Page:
I'd like to think that it's because of this that I've naturally adopted the role of 'listener' in almost all of my friendships. People have always seemed to gravitate towards me when they have an issue, and I'd like to hope that I give unbiased, non-judgemental advice. But lately, I'm starting to think that yes, I'm being too polite.

I really enjoy interacting with people on Twitter, and I have definitely made some real friends there. But then there are people I've barely spoken to who demand a lot of time and energy from me (I'll be writing about this soon!), and I think I've finally found my politeness breaking point.

I'm the kind of person who feels guilty if I ignore an email for too long. I can't stand having little notifications all over my phone, reminding me that I need to text that person back, or need to read a direct message on Twitter. I've muted Instagram and Whatsapp groups that I just can't bring myself to leave because it's rude. I hate letting people down, and my husband regularly tells me off for saying 'sorry' all the time. But I just can't keep putting other people first with this, it's draining all of my energy. I wake up to messages from people I barely know, wanting relationship/mental health/blogging (lol as if I know about blogging) advice, and I feel like the worst person in the world if I don't reply immediately.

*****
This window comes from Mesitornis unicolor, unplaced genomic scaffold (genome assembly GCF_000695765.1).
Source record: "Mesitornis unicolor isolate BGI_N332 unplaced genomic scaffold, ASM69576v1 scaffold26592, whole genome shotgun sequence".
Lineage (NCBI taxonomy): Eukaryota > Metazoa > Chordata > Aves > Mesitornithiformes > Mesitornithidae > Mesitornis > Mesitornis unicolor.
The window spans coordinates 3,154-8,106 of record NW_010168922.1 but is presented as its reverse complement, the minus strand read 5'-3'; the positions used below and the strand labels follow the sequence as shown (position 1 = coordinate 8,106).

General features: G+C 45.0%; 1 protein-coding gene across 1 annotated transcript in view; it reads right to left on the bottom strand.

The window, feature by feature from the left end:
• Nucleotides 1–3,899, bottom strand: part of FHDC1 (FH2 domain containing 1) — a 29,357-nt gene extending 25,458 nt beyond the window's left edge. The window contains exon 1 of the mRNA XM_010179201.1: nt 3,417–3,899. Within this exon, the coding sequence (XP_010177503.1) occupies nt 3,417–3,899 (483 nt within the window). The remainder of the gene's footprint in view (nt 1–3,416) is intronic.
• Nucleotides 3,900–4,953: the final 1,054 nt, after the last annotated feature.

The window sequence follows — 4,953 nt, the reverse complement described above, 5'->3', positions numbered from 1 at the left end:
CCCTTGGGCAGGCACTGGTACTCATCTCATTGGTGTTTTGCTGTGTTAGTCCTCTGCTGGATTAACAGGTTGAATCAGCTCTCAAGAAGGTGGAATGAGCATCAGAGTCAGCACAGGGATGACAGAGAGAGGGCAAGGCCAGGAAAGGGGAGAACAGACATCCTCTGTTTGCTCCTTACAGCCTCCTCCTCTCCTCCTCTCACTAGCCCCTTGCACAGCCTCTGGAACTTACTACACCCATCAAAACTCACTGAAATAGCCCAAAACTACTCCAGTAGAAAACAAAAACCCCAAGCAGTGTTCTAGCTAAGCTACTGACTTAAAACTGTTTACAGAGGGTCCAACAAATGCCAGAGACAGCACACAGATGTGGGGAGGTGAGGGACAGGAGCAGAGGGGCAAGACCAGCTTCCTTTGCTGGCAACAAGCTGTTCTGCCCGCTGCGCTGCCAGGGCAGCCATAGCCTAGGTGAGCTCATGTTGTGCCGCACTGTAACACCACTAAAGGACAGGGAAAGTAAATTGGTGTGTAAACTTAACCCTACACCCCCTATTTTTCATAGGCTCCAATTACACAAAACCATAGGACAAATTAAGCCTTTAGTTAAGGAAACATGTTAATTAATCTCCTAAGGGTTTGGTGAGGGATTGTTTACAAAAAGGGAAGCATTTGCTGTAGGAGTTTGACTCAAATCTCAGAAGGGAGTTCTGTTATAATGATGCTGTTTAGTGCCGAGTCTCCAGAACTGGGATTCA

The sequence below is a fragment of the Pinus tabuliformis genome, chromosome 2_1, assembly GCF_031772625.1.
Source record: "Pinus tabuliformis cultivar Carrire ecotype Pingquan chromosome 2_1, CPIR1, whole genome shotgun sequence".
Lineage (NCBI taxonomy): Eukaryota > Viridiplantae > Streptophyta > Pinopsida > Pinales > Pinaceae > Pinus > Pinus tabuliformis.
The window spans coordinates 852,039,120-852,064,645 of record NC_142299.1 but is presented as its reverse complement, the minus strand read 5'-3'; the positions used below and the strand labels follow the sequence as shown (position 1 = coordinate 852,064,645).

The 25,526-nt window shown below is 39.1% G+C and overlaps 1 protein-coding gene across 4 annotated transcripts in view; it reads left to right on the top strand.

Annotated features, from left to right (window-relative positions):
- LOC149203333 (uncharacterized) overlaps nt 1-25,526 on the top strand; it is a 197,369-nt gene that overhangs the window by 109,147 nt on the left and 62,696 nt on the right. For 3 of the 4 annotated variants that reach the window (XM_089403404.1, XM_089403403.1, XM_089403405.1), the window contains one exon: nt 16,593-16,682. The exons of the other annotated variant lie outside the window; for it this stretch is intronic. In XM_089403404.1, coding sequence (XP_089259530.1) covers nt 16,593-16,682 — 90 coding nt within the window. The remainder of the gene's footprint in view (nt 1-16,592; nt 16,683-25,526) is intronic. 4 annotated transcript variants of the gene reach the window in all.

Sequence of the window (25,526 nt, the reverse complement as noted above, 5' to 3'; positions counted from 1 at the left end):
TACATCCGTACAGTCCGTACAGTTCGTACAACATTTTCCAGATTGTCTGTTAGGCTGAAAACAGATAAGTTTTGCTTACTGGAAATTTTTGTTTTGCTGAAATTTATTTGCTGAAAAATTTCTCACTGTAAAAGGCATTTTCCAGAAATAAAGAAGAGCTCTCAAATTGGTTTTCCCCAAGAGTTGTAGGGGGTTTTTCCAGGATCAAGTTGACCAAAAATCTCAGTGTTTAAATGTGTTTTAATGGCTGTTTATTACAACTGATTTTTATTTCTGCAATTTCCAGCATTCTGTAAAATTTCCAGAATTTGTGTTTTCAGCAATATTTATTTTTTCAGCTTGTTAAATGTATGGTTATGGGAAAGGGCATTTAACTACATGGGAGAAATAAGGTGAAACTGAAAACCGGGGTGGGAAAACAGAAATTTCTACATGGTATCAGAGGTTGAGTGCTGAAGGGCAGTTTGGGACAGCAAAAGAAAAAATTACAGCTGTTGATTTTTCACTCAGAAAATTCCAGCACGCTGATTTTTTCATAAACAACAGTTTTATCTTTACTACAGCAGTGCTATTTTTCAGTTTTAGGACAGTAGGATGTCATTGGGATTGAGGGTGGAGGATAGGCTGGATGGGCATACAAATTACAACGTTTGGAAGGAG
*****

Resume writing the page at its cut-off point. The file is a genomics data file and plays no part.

I honestly don't mind helping out my friends, I don't mind listening to what's bothering them and trying to find a solution - I'd be a pretty useless friend if that wasn't the case, right? But lately it just feels like it's coming from all angles, and I can't seem to just say no. I'm losing out on time with my husband, on sleep, sometimes even just time on my own because these messages get more and more insistent. I'm getting trapped in conversations I don't want to have because I'm trying to be polite.